“You don’t understand. Willy was a salesman. And for a salesman, there is no rock bottom to the life….” A benefit that Willy had in his arsenal was that he was afforded the opportunity to have a friend like Charley. We all at one point or another have or had a friend who was similar to Charley, someone who we viewed as successful. The real question is whether we are appreciative of these friends with pure intentions who come into our life? In many society’s it is rare that the people who are successful are the most giving and the most generous. I believe Arthur Miller was able to symbolize this sort of connection by highlighting the generosity of Charley while revealing Willy’s insecurities.
Willy was blessed to have a friend in Charley who was willing help him in every conceivable way he could, from offering Willy money as a way of offsetting the pay he was not receiving from his sales job, to directly offering him a job. However as with most individuals, they tend to shy away from help in efforts to not appear weak or unworthy by their peers.
“Now listen, Willy, I know you don’t like me, and nobody can say I’m in love with you, but I’ll give you a job because — just for the hell of it, put it that way. Now what do you say?” Additionally, jealously began to overtake Willy as he begins to despise Charley and his family for the blessing that they have earned. Bitter about his own shortcoming in life, Willy feels as though Charley was not sincere.
In conclusion, Arthur Miller uses symbolism in the play to echo the trials and tribulations of the Loman’s. I believe Miller used this tool as a way to add levity to the circumstances that many of us face to this very day; highlighting how more often than not we are the ones who sabotage our own dreams by allowing our minds to cast doubt and angst. The concept of the obtain the “I believe that if the reader pays close attention to the symbolism used, then one can avoid the self pitfalls and be able to live a fulfilled and worthy life.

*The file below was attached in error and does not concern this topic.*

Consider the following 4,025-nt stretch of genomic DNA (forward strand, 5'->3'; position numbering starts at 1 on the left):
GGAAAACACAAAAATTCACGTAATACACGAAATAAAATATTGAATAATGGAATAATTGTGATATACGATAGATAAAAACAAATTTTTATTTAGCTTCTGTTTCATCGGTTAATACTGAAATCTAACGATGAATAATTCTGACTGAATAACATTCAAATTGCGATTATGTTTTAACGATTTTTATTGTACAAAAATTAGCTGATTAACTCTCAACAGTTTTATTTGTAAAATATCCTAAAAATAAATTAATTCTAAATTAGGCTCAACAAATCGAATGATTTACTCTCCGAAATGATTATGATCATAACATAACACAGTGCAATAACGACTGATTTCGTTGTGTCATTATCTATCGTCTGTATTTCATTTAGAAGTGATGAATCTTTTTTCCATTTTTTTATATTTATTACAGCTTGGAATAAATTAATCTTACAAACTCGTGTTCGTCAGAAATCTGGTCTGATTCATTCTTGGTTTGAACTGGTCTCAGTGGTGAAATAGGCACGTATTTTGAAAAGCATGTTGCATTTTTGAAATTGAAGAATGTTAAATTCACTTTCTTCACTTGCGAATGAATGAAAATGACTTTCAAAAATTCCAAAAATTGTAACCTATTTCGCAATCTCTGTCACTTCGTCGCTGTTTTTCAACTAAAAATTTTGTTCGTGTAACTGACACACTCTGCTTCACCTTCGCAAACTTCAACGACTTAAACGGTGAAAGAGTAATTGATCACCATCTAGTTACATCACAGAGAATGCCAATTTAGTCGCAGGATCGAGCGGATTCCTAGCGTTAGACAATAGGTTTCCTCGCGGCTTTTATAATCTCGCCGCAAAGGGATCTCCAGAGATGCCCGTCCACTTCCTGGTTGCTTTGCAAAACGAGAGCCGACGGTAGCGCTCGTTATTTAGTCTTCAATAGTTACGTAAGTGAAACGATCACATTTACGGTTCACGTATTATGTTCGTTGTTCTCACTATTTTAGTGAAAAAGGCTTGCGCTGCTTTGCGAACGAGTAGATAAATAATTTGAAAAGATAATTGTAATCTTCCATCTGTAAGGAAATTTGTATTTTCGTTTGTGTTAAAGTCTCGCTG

The American Dream In The Death Of A Salesman
In the Death of a Salesman, the main purpose of using day dream was to give to the audience ideas of what was going through Willy’s mind. The flashback and hallucinations played a big part in the audience eyes because they showed each event and produced explanation for each character’s action taken in the real time of the play. Every aspect of Willy character is necessary for the organization and progression of the Death of a Salesman play.
The theory and philosophy of all-American dream are heavily represented in the death of a salesman. In Willy perspective of accomplishment in life, every man has to be an influencer in any domain, famous and successful. During the movie, Willy repeatedly mentioned his desire of owning his business “company”. To Willy’s eyes, he feels that he is worthless if he wasn’t able to afford his red car and not loved by others. The theme of American dream derives from Willy’s complex of wanting to own any fancy material that every man could fantasize back then in a society where few people are able to afford certain things and be moneymaking. This is an image emulating American dream where some people enjoy life while others are living in a despairing way. The only way that Willy could feel better and worthy to the society was by owning a business and possessing certain luxuries materials.